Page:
At the core of any gaming kit is (IMHO) one thing, dice and like most gamers I have collected a considerable number over the years. When I’m playing, however, most of those dice are unused. In an attempt to streamline my kit I’ve, therefore, cut down the number I carry to 4 polyhedral sets which covers me most games and can be rapidly altered should I join a game that requires more of a particular type.
But what to carry them in? How about an All Rolled Up (ARU), which Liz reviewed recently for the podcast? Having just purchased the one pictured I can also now attest to both the quality of the product and the service (I ordered Monday afternoon and received it on the Thursday).
As well as dice my ARU stores a number of other important parts of my gaming kit. First up are pens, a basic component that people forget on a regular basis. Second is my noteboard, another recent purchase and which Liz reviewed for the podcast (and Mike put to good use for the War of the Dragons game). Although the noteboard really falls into the GM kit category it’s simply far too useful an item for me to leave out so it’s got a semi-permanent place in my ARU. Finally to round out my players kit is a selection of extra whiteboard markers in multiple colours, there just in case the noteboard gets used.
The GM Kit
The basis for my GMing kit is, unsurprisingly, that of my player kit but with some notable differences. First is more dice, because it’s apparently up to the GM to have spare in case players forget their own. If required I then add in my GM screen. I’ve tried multiple system specific screens but these days I default to the Savage Worlds Customisable Screen (see my review for more information). The ability to add to or alter the panels as required makes this screen indispensable, I find it particularly useful for tracking characters disadvantages so I have a ready list of hooks I can tap during the session.
Most of the other additions are system specific, poker chip tokens or a deck of cards are added as needed, stored in my ARU or dice bag in order to keep it all together.The final essential component of my GM kit is my moleskin notebook. Between games it lives in whatever bag I’m using that day so I can jot ideas down at a moments notice, which often turns out to be on the train during my commute to work. While I’ve tried digital approaches such as Evernote my approach to note taking is too haphazard for a digital approach, mostly due to my frequent use of multi-directional connections and non-sequitur notes.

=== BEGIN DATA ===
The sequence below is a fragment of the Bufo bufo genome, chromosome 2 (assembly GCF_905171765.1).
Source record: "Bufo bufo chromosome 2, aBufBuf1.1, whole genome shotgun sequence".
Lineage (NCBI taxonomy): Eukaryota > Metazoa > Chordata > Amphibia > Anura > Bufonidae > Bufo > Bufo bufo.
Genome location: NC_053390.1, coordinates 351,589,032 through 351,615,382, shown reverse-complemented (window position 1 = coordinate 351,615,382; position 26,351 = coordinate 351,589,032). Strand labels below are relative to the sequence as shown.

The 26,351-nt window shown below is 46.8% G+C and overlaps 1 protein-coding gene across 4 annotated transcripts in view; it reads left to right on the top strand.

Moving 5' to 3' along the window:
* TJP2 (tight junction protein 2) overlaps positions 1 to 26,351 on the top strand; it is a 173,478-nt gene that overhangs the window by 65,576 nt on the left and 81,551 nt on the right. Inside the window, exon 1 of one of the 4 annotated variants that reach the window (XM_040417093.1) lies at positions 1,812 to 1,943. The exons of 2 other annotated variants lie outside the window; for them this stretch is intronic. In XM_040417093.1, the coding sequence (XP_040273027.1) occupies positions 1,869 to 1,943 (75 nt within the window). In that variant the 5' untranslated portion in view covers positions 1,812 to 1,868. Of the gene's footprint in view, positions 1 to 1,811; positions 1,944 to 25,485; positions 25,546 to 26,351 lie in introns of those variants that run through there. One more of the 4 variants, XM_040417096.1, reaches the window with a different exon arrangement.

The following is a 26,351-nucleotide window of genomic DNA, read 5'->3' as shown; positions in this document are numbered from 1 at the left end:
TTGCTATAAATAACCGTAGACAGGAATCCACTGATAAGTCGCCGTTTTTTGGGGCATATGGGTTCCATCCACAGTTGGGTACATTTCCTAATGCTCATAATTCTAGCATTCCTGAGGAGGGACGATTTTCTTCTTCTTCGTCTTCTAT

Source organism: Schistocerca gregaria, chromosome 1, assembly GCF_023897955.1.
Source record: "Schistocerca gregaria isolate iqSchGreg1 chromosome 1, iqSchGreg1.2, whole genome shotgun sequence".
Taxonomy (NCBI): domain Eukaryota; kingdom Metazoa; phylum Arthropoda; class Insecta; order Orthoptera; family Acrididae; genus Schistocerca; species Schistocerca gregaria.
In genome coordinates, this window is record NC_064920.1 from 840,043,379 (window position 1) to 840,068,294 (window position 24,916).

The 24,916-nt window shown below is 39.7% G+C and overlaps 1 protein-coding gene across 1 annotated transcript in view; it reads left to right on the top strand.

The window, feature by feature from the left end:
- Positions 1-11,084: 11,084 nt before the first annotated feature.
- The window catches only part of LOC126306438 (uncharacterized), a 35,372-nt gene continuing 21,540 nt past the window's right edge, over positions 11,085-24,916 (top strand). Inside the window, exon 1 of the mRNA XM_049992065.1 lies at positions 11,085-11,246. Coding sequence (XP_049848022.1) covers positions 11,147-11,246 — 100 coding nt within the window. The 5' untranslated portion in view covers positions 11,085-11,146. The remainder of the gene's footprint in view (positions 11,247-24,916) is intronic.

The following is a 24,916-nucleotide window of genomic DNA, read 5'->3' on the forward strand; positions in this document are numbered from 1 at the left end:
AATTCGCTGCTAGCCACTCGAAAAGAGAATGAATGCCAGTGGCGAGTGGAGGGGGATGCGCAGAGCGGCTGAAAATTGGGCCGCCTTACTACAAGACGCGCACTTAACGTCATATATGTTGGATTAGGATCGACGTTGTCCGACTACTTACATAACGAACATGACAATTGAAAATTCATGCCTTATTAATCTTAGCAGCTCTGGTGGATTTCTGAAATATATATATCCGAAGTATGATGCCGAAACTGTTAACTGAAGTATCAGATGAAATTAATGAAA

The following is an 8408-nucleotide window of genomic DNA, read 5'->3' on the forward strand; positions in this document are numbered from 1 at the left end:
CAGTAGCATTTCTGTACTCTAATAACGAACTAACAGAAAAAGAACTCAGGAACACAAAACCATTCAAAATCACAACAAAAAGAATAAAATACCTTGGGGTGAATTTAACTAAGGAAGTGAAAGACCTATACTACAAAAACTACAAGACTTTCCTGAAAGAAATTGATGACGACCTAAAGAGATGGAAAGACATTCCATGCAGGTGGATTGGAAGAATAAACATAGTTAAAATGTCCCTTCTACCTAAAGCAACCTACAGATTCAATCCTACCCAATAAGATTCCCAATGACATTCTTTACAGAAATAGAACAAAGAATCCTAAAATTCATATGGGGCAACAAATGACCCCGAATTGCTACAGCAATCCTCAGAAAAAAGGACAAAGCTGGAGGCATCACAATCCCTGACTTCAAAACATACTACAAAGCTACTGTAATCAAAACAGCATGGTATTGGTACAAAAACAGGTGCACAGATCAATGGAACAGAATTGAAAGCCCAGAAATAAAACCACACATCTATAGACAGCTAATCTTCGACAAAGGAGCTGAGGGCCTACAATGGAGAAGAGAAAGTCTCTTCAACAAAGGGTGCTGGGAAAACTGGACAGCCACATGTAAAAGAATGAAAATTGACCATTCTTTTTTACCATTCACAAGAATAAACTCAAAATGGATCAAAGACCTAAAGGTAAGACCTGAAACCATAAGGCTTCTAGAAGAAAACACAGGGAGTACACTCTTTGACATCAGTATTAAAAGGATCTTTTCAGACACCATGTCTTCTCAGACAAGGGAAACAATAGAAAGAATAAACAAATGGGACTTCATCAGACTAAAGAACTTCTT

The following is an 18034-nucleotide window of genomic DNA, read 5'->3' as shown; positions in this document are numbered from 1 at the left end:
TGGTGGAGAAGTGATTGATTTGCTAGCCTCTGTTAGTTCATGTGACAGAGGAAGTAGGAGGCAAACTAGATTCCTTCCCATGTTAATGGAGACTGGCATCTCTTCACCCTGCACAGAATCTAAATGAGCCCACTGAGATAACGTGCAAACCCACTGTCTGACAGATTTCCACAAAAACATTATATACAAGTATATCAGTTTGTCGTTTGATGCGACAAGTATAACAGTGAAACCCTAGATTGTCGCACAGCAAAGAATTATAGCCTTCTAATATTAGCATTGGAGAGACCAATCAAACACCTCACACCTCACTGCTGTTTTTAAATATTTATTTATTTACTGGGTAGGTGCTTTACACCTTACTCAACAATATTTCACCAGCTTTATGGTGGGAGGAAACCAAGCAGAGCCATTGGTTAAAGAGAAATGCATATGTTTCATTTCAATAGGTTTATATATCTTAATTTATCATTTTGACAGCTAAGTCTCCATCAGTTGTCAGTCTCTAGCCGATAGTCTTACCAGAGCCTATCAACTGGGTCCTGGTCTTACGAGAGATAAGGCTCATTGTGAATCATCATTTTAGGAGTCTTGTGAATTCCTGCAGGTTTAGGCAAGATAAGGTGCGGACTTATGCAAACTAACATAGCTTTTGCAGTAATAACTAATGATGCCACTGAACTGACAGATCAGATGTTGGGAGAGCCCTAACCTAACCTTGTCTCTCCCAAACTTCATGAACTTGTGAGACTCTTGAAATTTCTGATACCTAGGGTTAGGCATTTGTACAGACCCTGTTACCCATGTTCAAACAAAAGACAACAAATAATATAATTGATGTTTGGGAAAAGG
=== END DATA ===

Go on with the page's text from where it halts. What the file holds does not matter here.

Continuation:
The Online Kit
Obviously the vast majority of this kit is only of use when playing together as a group in a single location. Online gaming is, however, a growing market and probably accounts for half of the games I’ve played in the last year. Three websites really provide me with all I need on that front, Google Plus, Roll 20 and Obsidian Portal. Google Plus, combined with Roll 20 provides both the table around which players assemble and the tools such as dice roller, initiative tracker and battle map for playing on. The quality of the Google Plus video hangouts astounds me each and every time, sure lag is an occasional problem but thanks to it I’ve been able to join regular games with players spread throughout the globe. Between games Obsidian Portal serves as a centralised location to store notes and game progress in a convenient wiki format which is currently undergoing a redesign. While an extremely powerful tool I’ve found that the majority of use is by the GM and it predominantly falls into a planning tool and place to keep notes that can be revealed to players as they experience the world.
So there you have it, the basic kit that I make use of on a regular basis and a question for the listeners / readers, how do you do things? Am I over prepared or maybe missing out that one item you consider indispensable to gaming?
Disclaimer: This is not a product placement post, I purchased each of the items described here and none were received for the purpose of a review. I merely happen to think that they’re all awesome.